It is really only in the last three years that we have seen signs of willingness on the part of the government to overhaul the structures that give rise to widespread abuse. At the height of the 2017 political crisis with its neighbours, and facing a potential ILO commission of inquiry into forced labour, Qatar sealed a partnership with the ILO. Since 2017 it has finally done away with the exit permit, introduced new processes for workers seeking compensation for wage theft, and passed a law giving domestic workers some labour rights in law

The new kafala law published in the Official Gazette yesterday represented the most serious movement by Qatar on migrant worker rights so far.

The fact that the notorious no objection certificate or “NOC” – a term so technical as to sound innocuous – is a thing of the past is what gives hope. If workers can genuinely move freely to new employers, exploitative bosses will have much less hold over them. It is important to bear in mind that elements of kafala will still remain – including the “absconding” charge, which employers have long used against workers who dare complain. There will also need to be meticulous monitoring of workers’ six month probation period, during which time new employers have to repay recruitment fees to old employers. Nevertheless, this appears to be a significant step forward and goes beyond what any other Gulf country has attempted in terms of introducing labour mobility for migrant workers. 

If (and only if) this change is accompanied by simple procedures for workers to follow and rigorous enforcement, it will make a tangible difference to workers’ rights. It will also be in the interest of responsible businesses. Employers that respect their employees’ rights and pay decent wages should start to gain a competitive advantage. The creation of a local job market ought to allow them to recruit workers from within Qatar, saving on the costs and complexity involved with international recruitment.

This should not stop us pointing out that workers’ rights don’t begin and end with kafala. There are other deep-rooted and serious issues affecting workers. Despite new fast-track labour courts and a worker insurance fund that should pay back unpaid wages, Human Rights Watch and Amnesty International have both published reports in the past three months detailing cases of large scale wage theft. The new minimum wage announced last week will only make a difference if workers are guaranteed to receive those wages. Meanwhile, payment of illegal recruitment fees is near ubiquitous, and trade unions for migrant workers are still outlawed. Finally, like all Gulf states, Qatar continues to hold back data about the number and causes of deaths of the hundreds of migrant workers who die in the country each year. There is evidence that many of the deaths which are simply classified as “natural causes” and “cardiac arrest”, without autopsies being carried out, are linked to heat stress, potentially a result of working in extreme conditions.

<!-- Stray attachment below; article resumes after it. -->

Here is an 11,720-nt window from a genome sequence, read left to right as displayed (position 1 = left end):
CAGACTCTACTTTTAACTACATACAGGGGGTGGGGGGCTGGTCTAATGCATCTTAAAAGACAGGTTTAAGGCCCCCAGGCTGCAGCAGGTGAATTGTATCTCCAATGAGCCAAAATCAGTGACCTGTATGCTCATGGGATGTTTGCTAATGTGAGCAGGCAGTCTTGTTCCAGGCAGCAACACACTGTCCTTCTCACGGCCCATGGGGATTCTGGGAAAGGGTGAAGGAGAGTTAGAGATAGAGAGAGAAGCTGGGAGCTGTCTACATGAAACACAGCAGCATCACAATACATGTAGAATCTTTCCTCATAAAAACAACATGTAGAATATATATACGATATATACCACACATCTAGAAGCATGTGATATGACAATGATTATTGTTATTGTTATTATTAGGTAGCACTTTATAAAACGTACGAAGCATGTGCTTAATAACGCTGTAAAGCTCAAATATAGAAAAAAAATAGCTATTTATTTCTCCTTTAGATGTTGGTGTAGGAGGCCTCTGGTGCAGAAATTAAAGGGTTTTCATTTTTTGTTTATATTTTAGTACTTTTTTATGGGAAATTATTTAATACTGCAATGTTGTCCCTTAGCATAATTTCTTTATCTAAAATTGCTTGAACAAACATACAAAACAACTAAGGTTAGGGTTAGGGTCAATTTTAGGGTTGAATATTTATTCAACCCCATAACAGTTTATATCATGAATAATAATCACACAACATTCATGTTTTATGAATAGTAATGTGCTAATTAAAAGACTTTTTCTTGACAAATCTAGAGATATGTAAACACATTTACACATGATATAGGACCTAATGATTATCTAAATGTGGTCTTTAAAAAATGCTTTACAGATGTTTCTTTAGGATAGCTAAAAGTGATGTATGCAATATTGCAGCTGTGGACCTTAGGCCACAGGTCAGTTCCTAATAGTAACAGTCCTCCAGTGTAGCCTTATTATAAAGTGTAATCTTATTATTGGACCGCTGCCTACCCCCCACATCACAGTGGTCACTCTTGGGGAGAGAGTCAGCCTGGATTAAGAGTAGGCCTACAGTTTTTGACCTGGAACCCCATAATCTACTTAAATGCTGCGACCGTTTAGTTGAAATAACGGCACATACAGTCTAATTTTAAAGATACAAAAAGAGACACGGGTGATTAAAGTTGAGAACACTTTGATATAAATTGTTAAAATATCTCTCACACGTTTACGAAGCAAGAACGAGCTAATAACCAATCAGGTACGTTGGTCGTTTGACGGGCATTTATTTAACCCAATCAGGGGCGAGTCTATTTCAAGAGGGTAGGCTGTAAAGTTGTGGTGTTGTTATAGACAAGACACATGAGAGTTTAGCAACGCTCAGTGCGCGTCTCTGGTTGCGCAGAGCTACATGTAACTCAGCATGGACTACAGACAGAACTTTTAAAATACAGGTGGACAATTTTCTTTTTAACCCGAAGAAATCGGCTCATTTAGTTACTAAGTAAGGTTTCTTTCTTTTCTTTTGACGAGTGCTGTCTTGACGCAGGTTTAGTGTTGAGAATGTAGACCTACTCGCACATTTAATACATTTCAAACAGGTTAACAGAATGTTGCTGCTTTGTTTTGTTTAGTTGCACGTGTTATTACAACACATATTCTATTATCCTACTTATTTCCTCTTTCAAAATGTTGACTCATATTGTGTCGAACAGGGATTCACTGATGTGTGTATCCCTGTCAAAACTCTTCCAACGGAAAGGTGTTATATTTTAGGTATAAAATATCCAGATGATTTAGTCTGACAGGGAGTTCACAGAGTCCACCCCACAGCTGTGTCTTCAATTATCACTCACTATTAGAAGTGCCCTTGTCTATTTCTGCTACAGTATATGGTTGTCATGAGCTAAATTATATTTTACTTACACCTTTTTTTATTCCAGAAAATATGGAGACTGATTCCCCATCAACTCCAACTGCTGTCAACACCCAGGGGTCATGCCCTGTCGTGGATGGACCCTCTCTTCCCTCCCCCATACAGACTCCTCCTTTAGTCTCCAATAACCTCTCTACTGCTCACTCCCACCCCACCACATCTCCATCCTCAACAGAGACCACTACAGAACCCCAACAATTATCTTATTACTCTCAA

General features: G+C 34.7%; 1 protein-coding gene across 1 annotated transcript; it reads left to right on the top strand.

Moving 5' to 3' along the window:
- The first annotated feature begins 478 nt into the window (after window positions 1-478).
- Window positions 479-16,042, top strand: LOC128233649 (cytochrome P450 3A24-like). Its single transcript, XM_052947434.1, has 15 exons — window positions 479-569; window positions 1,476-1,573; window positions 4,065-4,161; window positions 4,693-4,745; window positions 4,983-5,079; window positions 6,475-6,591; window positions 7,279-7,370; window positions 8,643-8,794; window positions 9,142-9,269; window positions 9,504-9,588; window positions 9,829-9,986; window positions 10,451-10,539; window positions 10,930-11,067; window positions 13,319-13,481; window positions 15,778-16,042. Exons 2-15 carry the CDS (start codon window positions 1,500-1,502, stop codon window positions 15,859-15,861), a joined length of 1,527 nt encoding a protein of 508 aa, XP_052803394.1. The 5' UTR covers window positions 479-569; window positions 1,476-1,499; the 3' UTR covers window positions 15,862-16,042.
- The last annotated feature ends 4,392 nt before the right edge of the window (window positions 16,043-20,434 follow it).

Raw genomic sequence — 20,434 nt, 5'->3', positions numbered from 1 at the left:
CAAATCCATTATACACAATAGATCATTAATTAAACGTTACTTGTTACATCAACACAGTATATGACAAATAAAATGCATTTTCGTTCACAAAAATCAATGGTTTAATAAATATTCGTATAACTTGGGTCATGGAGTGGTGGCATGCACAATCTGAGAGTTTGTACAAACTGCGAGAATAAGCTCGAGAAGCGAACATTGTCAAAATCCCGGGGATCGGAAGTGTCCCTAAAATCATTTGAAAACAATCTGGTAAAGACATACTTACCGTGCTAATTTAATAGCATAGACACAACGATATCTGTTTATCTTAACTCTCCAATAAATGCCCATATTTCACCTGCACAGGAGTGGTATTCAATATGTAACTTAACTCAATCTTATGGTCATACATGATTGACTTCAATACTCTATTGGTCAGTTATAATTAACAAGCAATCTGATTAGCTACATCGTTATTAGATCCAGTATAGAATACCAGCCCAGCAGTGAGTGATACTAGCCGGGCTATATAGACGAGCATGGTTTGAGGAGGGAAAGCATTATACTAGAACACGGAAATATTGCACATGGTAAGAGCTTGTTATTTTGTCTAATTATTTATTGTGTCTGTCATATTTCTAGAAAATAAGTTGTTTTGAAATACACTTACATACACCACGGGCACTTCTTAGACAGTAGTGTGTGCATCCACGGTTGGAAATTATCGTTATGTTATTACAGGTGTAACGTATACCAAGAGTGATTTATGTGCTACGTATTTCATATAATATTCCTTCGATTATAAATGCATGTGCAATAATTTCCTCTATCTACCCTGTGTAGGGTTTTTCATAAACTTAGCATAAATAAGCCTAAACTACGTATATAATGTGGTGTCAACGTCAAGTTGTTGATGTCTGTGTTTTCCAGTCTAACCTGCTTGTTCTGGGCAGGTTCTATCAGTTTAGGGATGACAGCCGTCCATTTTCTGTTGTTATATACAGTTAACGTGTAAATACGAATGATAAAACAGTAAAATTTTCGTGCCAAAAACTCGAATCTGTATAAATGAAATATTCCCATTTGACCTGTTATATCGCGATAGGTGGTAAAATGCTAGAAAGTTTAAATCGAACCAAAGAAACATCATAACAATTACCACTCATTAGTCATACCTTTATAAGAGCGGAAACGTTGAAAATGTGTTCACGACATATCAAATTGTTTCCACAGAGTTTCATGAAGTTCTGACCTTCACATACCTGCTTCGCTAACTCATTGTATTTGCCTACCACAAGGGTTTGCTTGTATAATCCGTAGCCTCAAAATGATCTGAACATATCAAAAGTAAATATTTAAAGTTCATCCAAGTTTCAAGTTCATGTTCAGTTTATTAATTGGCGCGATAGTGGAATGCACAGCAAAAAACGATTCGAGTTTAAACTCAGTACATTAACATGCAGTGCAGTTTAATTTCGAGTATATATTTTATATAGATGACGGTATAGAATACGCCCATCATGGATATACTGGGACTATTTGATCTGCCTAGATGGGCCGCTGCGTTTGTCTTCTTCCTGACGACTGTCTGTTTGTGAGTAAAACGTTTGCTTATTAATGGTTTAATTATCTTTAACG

For nearly a decade now, advocates have encouraged Qatar to use its moment in the spotlight to lead the way in the region, to set an example of what is possible. This latest reform is in my view the first tangible sign that it may choose to take that path. The coming months will tell us if the government will sustain the ambition of this reform and follow it up with implementing mechanisms to protect the rights, safety and welfare of the workers who have always been such a crucial part of Qatar’s economy and society.